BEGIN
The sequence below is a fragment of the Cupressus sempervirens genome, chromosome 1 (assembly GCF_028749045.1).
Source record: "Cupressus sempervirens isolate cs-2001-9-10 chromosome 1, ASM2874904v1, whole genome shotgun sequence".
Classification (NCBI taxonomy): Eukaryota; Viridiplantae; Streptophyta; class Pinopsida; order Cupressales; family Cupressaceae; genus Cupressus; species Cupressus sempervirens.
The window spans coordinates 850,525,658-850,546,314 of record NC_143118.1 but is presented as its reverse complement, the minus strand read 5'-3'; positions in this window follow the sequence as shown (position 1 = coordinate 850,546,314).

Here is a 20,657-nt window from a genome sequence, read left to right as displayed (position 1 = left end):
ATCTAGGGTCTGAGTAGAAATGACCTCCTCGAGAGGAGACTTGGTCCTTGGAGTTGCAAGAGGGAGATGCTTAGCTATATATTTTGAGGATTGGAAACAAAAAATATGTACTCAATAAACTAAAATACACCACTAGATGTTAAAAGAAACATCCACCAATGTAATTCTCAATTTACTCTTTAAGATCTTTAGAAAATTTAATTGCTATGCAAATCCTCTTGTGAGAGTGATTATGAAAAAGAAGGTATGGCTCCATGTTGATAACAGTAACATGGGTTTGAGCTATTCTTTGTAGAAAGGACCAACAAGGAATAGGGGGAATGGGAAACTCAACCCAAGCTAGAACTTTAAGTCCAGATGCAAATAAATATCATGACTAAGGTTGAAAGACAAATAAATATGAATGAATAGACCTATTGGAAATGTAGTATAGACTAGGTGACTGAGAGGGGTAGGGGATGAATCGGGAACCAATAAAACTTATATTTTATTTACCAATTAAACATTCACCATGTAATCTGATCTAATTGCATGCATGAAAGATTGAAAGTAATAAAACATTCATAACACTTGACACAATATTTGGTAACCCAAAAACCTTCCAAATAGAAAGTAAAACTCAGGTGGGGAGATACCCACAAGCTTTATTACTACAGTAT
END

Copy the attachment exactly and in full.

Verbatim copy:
The sequence below is a fragment of the Cupressus sempervirens genome, chromosome 1 (assembly GCF_028749045.1).
Source record: "Cupressus sempervirens isolate cs-2001-9-10 chromosome 1, ASM2874904v1, whole genome shotgun sequence".
Classification (NCBI taxonomy): Eukaryota; Viridiplantae; Streptophyta; class Pinopsida; order Cupressales; family Cupressaceae; genus Cupressus; species Cupressus sempervirens.
The window spans coordinates 850,525,658-850,546,314 of record NC_143118.1 but is presented as its reverse complement, the minus strand read 5'-3'; positions in this window follow the sequence as shown (position 1 = coordinate 850,546,314).

Here is a 20,657-nt window from a genome sequence, read left to right as displayed (position 1 = left end):
ATCTAGGGTCTGAGTAGAAATGACCTCCTCGAGAGGAGACTTGGTCCTTGGAGTTGCAAGAGGGAGATGCTTAGCTATATATTTTGAGGATTGGAAACAAAAAATATGTACTCAATAAACTAAAATACACCACTAGATGTTAAAAGAAACATCCACCAATGTAATTCTCAATTTACTCTTTAAGATCTTTAGAAAATTTAATTGCTATGCAAATCCTCTTGTGAGAGTGATTATGAAAAAGAAGGTATGGCTCCATGTTGATAACAGTAACATGGGTTTGAGCTATTCTTTGTAGAAAGGACCAACAAGGAATAGGGGGAATGGGAAACTCAACCCAAGCTAGAACTTTAAGTCCAGATGCAAATAAATATCATGACTAAGGTTGAAAGACAAATAAATATGAATGAATAGACCTATTGGAAATGTAGTATAGACTAGGTGACTGAGAGGGGTAGGGGATGAATCGGGAACCAATAAAACTTATATTTTATTTACCAATTAAACATTCACCATGTAATCTGATCTAATTGCATGCATGAAAGATTGAAAGTAATAAAACATTCATAACACTTGACACAATATTTGGTAACCCAAAAACCTTCCAAATAGAAAGTAAAACTCAGGTGGGGAGATACCCACAAGCTTTATTACTACAGTAT